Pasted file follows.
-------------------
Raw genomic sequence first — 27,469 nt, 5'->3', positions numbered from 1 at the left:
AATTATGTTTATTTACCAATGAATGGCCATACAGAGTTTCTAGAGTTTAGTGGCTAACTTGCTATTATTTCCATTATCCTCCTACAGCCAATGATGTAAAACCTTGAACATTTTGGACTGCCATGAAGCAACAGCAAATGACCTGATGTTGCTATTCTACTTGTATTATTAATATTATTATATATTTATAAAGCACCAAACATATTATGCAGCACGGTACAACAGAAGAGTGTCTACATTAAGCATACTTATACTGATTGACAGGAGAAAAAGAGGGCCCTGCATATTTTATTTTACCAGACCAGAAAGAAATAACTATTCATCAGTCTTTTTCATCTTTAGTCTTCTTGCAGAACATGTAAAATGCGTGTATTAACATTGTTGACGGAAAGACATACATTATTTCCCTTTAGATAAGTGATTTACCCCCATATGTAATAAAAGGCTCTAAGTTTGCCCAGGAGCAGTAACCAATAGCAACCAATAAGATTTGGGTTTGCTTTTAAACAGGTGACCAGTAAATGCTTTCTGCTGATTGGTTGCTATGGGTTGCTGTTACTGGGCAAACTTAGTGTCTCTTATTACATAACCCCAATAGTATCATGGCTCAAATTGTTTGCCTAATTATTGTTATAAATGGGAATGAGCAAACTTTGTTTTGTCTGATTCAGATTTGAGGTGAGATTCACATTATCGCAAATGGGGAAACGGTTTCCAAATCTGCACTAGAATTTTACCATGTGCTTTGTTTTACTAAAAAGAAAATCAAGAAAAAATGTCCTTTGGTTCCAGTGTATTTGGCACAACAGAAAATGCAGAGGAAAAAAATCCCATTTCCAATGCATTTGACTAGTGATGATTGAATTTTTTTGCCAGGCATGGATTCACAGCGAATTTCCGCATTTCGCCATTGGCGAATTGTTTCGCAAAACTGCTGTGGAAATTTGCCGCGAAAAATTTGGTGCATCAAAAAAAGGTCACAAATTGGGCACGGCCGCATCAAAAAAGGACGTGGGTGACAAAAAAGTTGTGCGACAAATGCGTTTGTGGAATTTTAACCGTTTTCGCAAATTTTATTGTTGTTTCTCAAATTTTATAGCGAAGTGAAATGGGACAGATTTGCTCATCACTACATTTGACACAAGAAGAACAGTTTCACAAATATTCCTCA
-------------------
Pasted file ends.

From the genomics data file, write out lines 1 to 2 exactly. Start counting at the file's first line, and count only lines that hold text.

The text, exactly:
Raw genomic sequence first — 27,469 nt, 5'->3', positions numbered from 1 at the left:
AATTATGTTTATTTACCAATGAATGGCCATACAGAGTTTCTAGAGTTTAGTGGCTAACTTGCTATTATTTCCATTATCCTCCTACAGCCAATGATGTAAAACCTTGAACATTTTGGACTGCCATGAAGCAACAGCAAATGACCTGATGTTGCTATTCTACTTGTATTATTAATATTATTATATATTTATAAAGCACCAAACATATTATGCAGCACGGTACAACAGAAGAGTGTCTACATTAAGCATACTTATACTGATTGACAGGAGAAAAAGAGGGCCCTGCATATTTTATTTTACCAGACCAGAAAGAAATAACTATTCATCAGTCTTTTTCATCTTTAGTCTTCTTGCAGAACATGTAAAATGCGTGTATTAACATTGTTGACGGAAAGACATACATTATTTCCCTTTAGATAAGTGATTTACCCCCATATGTAATAAAAGGCTCTAAGTTTGCCCAGGAGCAGTAACCAATAGCAACCAATAAGATTTGGGTTTGCTTTTAAACAGGTGACCAGTAAATGCTTTCTGCTGATTGGTTGCTATGGGTTGCTGTTACTGGGCAAACTTAGTGTCTCTTATTACATAACCCCAATAGTATCATGGCTCAAATTGTTTGCCTAATTATTGTTATAAATGGGAATGAGCAAACTTTGTTTTGTCTGATTCAGATTTGAGGTGAGATTCACATTATCGCAAATGGGGAAACGGTTTCCAAATCTGCACTAGAATTTTACCATGTGCTTTGTTTTACTAAAAAGAAAATCAAGAAAAAATGTCCTTTGGTTCCAGTGTATTTGGCACAACAGAAAATGCAGAGGAAAAAAATCCCATTTCCAATGCATTTGACTAGTGATGATTGAATTTTTTTGCCAGGCATGGATTCACAGCGAATTTCCGCATTTCGCCATTGGCGAATTGTTTCGCAAAACTGCTGTGGAAATTTGCCGCGAAAAATTTGGTGCATCAAAAAAAGGTCACAAATTGGGCACGGCCGCATCAAAAAAGGACGTGGGTGACAAAAAAGTTGTGCGACAAATGCGTTTGTGGAATTTTAACCGTTTTCGCAAATTTTATTGTTGTTTCTCAAATTTTATAGCGAAGTGAAATGGGACAGATTTGCTCATCACTACATTTGACACAAGAAGAACAGTTTCACAAATATTCCTCA